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Package edu.stanford.nlp.objectbank

The ObjectBank class is designed to make it easy to change the format/source of data read in by other classes and to standardize how data is read in javaNLP classes.

See: Description

Package edu.stanford.nlp.objectbank Description

The ObjectBank class is designed to make it easy to change the format/source of data read in by other classes and to standardize how data is read in javaNLP classes. This should make reuse of existing code (by non-authors of the code) easier because one has to just create a new ObjectBank which knows where to look for the data and how to turn it into Objects, and then use the new ObjectBank in the class. This will also make it easier to reuse code for reading in the same data. An ObjectBank is a Collection of Objects. These objects are taken from input sources and then tokenized and parsed into the desired kind of Object. An ObjectBank requires a ReaderIteratorFactory and an IteratorFromReaderFactory. The ReaderIteratorFactory is used to get an Iterator over java.util.Readers which contain representations of the Objects. A ReaderIteratorFactory resembles a Collection that takes input sources and dispenses Iterators over java.util.Readers of those sources. An IteratorFromReaderFactory is used to turn a single java.util.Reader into an Iterator over Objects. The IteratorFromReaderFactory splits the contents of the java.util.Reader into Strings and then parses them into appropriate Objects. Example Usage: You have a collection of files in the directory /u/nlp/data/gre/questions. Each file contains several Puzzle documents which look like:
 <puzzle>
 <preamble> some text </preamble>
 <question> some intro text
 <answer> answer1 </answer>
 <answer> answer2 </answer>
 <answer> answer3 </answer>
 <answer> answer4 </answer>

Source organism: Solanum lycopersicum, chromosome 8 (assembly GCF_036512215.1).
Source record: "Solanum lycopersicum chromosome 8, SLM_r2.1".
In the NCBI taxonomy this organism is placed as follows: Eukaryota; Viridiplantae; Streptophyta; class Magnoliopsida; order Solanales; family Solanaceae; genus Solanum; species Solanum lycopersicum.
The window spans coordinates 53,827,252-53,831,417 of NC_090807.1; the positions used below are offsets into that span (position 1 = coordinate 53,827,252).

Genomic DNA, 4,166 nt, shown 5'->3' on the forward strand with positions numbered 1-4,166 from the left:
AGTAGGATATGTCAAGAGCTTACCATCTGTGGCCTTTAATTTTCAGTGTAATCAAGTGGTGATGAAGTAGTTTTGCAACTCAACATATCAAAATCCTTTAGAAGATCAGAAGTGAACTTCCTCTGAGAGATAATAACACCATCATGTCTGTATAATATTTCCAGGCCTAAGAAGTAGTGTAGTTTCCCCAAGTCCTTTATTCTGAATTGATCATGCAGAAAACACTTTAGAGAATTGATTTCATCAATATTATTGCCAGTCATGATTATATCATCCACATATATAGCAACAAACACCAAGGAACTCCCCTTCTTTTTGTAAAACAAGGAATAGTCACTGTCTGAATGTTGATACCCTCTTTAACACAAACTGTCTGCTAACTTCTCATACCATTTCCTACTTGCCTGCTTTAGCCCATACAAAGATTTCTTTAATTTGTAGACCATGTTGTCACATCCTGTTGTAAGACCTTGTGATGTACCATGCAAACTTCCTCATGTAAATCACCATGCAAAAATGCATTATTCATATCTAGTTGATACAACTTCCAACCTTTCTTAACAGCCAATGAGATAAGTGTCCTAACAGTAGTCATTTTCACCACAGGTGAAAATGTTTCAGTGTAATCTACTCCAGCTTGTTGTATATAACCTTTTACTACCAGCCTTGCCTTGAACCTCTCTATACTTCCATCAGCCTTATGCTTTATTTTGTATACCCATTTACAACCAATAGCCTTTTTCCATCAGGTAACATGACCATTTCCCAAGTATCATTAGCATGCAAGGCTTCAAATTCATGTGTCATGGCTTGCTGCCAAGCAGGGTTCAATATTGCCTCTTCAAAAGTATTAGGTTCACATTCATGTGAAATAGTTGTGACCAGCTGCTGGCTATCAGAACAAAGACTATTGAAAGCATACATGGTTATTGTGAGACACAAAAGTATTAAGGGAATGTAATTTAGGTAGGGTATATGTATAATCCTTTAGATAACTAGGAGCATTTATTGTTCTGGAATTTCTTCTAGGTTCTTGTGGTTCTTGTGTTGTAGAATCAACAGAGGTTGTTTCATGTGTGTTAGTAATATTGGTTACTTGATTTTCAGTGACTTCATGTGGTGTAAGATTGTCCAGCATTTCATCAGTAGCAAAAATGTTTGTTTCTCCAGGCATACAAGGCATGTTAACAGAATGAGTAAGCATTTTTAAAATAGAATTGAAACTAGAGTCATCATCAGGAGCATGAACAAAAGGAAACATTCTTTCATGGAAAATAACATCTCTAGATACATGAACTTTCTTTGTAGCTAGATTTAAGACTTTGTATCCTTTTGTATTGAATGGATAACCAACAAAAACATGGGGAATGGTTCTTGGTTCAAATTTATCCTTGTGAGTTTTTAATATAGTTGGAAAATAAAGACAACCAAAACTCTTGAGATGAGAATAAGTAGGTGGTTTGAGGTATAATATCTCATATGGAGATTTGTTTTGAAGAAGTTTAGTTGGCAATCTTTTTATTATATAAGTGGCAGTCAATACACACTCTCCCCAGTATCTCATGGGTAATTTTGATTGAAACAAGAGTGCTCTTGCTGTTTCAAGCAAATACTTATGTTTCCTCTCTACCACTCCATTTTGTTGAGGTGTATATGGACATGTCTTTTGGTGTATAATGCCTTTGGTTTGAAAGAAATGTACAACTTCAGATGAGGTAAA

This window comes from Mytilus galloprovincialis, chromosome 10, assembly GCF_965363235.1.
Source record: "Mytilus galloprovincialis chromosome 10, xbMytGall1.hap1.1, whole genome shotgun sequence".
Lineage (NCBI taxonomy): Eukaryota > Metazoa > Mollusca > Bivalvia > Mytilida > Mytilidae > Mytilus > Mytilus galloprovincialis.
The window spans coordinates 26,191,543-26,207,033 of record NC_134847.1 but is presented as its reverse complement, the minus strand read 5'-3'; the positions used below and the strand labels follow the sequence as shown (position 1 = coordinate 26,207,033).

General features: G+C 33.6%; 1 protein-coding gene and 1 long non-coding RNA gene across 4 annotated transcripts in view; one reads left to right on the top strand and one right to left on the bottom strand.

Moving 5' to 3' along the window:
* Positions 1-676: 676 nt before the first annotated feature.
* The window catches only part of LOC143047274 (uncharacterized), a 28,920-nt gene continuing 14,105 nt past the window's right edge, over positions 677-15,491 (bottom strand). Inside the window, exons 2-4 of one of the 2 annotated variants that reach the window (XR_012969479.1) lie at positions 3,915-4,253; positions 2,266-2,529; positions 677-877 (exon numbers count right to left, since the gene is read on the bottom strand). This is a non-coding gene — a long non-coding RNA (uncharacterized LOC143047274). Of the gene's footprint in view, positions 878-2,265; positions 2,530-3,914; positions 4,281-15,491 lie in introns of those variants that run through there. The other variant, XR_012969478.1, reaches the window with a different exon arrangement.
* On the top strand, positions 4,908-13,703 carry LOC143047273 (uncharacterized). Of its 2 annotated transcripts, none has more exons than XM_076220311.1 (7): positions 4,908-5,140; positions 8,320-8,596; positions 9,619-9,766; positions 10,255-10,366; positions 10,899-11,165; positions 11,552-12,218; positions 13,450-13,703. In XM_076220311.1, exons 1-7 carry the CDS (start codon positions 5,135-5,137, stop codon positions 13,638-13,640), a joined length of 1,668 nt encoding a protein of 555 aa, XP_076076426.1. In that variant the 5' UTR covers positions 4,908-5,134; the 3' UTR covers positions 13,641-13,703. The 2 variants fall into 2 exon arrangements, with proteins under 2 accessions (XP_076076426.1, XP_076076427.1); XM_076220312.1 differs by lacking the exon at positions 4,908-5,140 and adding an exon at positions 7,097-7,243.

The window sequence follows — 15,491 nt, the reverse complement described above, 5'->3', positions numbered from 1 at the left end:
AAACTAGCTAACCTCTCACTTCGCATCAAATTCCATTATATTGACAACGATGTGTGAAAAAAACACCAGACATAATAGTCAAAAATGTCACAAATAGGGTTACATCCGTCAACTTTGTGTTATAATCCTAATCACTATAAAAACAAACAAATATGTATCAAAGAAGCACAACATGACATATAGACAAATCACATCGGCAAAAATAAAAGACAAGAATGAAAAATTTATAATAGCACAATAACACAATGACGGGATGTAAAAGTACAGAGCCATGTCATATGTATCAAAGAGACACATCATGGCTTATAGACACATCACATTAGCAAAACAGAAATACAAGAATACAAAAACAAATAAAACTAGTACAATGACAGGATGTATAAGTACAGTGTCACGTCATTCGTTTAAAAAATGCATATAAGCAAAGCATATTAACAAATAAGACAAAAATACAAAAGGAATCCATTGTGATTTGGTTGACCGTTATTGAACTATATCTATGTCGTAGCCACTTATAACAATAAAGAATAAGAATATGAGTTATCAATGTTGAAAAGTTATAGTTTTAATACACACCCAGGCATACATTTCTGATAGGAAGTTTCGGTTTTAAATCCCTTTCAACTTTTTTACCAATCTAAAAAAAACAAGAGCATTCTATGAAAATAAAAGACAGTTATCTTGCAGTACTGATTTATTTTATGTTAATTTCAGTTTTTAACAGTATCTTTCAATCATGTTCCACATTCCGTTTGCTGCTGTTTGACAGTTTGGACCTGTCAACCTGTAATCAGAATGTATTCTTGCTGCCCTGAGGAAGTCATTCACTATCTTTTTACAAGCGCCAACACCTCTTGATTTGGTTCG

</question>
 <question> another question
 <answer> answer1 </answer>
 <answer> answer2 </answer>
 <answer> answer3 </answer>
 <answer> answer4 </answer>
 </question>
 </puzzle>
 
First you need to build a ReaderIteratorFactory which will provide java.io.Readers over all the files in your directory: Collection c = new FileSequentialCollection("/u/nlp/data/gre/questions/", "", false); ReaderIteratorFactory rif = new ReaderIteratorFactory(c); Next you need to make a IteratorFromReaderFactory which will take the java.io.Readers vended by the ReaderIteratorFactory, split them up into documents (Strings) and then convert the Strings into Objects. In this case we want to keep everything between each set of <puzzle> </puzzle> tags so we would use a BeginEndIteratorFactory. You would also need to write a class which extends Appliable and whose apply method converts the String between the <puzzle> </puzzle> tags into Puzzle objects.
 public class PuzzleParser implements Appliable {
 public Object apply (Object o) {
 String s = (String)o;
 ...
 Puzzle p = new Puzzle(...);
 ...
 return p;


 
Now to build the IteratorFromReaderFactory:
 IteratorFromReaderFactory rtif = BeginEndIterator.getFactory("<puzzle>", "</puzzle>", new PuzzleParser());
 
Now, to create your ObjectBank you just give it the ReaderIteratorFactory and IteratorFromReaderFactory that you just created:
 ObjectBank puzzles = new ObjectBank(rif, rtif);
 
Now, if you get a new set of puzzles that are located elsewhere and formatted differently you create a new ObjectBank for reading them in and use that ObjectBank instead with only trivival changes (or possible none at all if the ObjectBank is read in on a constructor) to your code. Or even better, if someone else wants to use your code to evaluate their puzzles, which are located elsewhere and formatted differently, they already know what they have to do to make your code work for them.
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